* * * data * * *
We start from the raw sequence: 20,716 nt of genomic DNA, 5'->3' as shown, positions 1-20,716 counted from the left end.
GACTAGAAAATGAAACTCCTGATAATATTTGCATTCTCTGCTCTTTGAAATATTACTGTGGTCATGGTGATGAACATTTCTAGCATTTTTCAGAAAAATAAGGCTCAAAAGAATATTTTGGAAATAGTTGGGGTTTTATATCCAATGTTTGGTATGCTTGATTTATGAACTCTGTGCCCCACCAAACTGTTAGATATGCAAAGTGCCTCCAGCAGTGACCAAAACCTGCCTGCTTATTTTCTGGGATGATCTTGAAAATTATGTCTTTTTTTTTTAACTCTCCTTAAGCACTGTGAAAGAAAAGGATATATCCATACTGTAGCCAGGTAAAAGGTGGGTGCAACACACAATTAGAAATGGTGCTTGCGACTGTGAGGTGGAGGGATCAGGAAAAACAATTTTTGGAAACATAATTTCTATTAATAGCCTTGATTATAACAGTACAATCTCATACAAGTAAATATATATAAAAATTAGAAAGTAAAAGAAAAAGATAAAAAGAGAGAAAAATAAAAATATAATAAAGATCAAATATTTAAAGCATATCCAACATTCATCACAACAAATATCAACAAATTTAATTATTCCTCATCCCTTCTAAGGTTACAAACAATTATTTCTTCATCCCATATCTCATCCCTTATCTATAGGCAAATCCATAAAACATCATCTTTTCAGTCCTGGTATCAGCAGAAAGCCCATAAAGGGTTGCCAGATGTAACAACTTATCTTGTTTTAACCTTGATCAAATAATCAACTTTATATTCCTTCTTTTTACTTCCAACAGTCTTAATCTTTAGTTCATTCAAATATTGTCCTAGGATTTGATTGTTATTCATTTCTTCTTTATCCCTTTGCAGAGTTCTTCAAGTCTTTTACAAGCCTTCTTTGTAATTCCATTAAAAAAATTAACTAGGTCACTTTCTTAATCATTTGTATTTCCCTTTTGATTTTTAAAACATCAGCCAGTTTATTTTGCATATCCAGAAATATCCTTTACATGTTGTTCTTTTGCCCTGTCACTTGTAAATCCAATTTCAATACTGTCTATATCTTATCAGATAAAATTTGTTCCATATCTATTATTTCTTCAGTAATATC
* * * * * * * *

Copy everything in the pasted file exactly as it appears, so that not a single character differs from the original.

We start from the raw sequence: 20,716 nt of genomic DNA, 5'->3' as shown, positions 1-20,716 counted from the left end.
GACTAGAAAATGAAACTCCTGATAATATTTGCATTCTCTGCTCTTTGAAATATTACTGTGGTCATGGTGATGAACATTTCTAGCATTTTTCAGAAAAATAAGGCTCAAAAGAATATTTTGGAAATAGTTGGGGTTTTATATCCAATGTTTGGTATGCTTGATTTATGAACTCTGTGCCCCACCAAACTGTTAGATATGCAAAGTGCCTCCAGCAGTGACCAAAACCTGCCTGCTTATTTTCTGGGATGATCTTGAAAATTATGTCTTTTTTTTTTAACTCTCCTTAAGCACTGTGAAAGAAAAGGATATATCCATACTGTAGCCAGGTAAAAGGTGGGTGCAACACACAATTAGAAATGGTGCTTGCGACTGTGAGGTGGAGGGATCAGGAAAAACAATTTTTGGAAACATAATTTCTATTAATAGCCTTGATTATAACAGTACAATCTCATACAAGTAAATATATATAAAAATTAGAAAGTAAAAGAAAAAGATAAAAAGAGAGAAAAATAAAAATATAATAAAGATCAAATATTTAAAGCATATCCAACATTCATCACAACAAATATCAACAAATTTAATTATTCCTCATCCCTTCTAAGGTTACAAACAATTATTTCTTCATCCCATATCTCATCCCTTATCTATAGGCAAATCCATAAAACATCATCTTTTCAGTCCTGGTATCAGCAGAAAGCCCATAAAGGGTTGCCAGATGTAACAACTTATCTTGTTTTAACCTTGATCAAATAATCAACTTTATATTCCTTCTTTTTACTTCCAACAGTCTTAATCTTTAGTTCATTCAAATATTGTCCTAGGATTTGATTGTTATTCATTTCTTCTTTATCCCTTTGCAGAGTTCTTCAAGTCTTTTACAAGCCTTCTTTGTAATTCCATTAAAAAAATTAACTAGGTCACTTTCTTAATCATTTGTATTTCCCTTTTGATTTTTAAAACATCAGCCAGTTTATTTTGCATATCCAGAAATATCCTTTACATGTTGTTCTTTTGCCCTGTCACTTGTAAATCCAATTTCAATACTGTCTATATCTTATCAGATAAAATTTGTTCCATATCTATTATTTCTTCAGTAATATC